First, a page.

Search for Science Fair Projects

1000 Science Fair Projects with Complete Instructions

7 DIY Lava Lamp Projects & Science of Lava Lamps

7 DIY Lava Lamp Projects & Science of Lava Lamps

Did you know that it's possible make lava lamps with things you have at home? They're easy to make, and there are different homemade lava lamps you can create - glittery, glow-in-the-dark, or even ones that change color! All of them use oil and water, along with salt, or a chemical reaction that produces carbon dioxide bubbles. So get ready to have lots of fun with these DIY lava lamps!

Browse DIY Lava Lamps Science Projects

Check out all the different lava lamp projects with complete instructions and videos. They're great for students' science fair projects or a fun way for kids to learn about density and chemical reactions!

Baking Soda Lava Lamp
Create your own mesmerizing lava lamp with fizzy bubbles! Watch as colors swirl and bubbles rise in this exciting experiment.
Magical Color-Changing Lava Lamp
Watch as changing colors swirl and dance in this mesmerizing lava lamp experiment using red cabbage juice and Alka-Seltzer tablets. Discover the secrets of pH indicators and fizzy reactions!
Salt Volcano Lava Lamp
Create a lava lamp with an erupting volcano effect when you add salt to oil and water! It's so much fun to watch this colorful explosion caused by density!
Frozen Lava Lamp Fun
Create your own frozen lava lamp with colorful ice cubes and watch as mesmerizing colored water globules dance in clear oil.
Glitter Lava Lamp Magic
Create your own mesmerizing lava lamp with glitter and antacid tablets! Watch as colorful bubbles dance and sparkle, revealing the fascinating science behind this magical experiment.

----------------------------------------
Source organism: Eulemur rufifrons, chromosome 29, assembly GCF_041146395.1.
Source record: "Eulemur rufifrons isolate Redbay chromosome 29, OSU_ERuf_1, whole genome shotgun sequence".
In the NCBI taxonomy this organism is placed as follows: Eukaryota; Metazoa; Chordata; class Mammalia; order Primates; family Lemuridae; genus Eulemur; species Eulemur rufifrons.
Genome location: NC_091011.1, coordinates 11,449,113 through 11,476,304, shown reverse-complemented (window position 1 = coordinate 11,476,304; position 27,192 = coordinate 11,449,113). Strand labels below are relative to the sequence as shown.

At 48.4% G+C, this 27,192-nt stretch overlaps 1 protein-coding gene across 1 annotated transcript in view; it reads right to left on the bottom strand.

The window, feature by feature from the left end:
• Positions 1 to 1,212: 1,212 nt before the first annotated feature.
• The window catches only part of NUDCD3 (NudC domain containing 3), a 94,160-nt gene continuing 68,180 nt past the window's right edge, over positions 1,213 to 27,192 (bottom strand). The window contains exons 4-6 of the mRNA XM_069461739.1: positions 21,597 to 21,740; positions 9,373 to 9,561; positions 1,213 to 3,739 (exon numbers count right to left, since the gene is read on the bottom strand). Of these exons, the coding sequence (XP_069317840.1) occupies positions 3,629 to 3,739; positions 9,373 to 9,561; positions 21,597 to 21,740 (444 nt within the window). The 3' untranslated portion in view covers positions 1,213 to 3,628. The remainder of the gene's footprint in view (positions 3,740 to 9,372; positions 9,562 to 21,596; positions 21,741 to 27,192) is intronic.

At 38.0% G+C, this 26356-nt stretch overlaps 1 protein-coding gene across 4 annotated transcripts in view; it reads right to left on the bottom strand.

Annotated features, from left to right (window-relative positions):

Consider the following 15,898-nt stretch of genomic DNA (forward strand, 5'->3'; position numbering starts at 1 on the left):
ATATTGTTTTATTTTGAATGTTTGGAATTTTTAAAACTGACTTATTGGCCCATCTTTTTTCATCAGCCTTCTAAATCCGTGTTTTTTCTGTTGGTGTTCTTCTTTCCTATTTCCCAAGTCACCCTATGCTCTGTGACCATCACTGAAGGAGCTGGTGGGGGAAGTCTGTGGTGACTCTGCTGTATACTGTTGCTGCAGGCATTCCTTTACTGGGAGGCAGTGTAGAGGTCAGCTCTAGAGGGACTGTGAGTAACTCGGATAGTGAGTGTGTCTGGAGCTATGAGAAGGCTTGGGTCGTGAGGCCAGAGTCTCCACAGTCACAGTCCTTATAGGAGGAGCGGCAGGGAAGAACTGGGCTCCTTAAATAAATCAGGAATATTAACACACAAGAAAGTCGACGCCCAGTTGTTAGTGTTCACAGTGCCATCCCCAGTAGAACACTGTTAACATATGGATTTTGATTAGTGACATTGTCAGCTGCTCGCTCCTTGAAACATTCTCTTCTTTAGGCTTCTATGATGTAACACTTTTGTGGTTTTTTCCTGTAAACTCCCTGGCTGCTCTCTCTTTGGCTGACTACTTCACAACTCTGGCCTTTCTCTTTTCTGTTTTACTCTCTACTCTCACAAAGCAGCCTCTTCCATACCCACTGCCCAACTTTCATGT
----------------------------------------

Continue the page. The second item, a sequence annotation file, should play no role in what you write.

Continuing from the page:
Glow-in-the-Dark Lava Lamp
Create a mesmerizing glow-in-the-dark lava lamp that looks like a swirling snowstorm of colors!
Alka-Seltzer Lava Lamp
Watch blobs of color float and dance in a homemade lava lamp made with Alka-Seltzer tablets, oil and water!

What's the science behind the homemade lava lamp?

How does the DIY lava lamp work? Let's look into the scientific concepts behind the lava lamp effect in these mesmerizing experiments!

Water and vegetable oil

When water and vegetable oil are poured together, they layer on top of each other and do not mix. This is because oil molecules are non-polar, while water is a polar molecule. The vegetable oil floats on top of the water because oil is less dense than water.

Some lava lamps use baby oil instead of cooking oil, as clear baby oil doesn't have the yellow tinge of cooking oil. But all kinds of oils will work as the density needs to be lower than water.

The food coloring dissolves into water and not into oil because food coloring is polar. The colored water helps us see the water droplets moving in the oil.


The lava lamp science experiments that involve bubbles generate carbon dioxide gas bubbles from an Alka-seltzer tablet reacting with water, or by the chemical reaction between baking soda and vinegar. Baking soda (sodium bicarbonate is the chemical name) reacts with vinegar (acetic acid is the chemical name) to make carbon dioxide gas and water.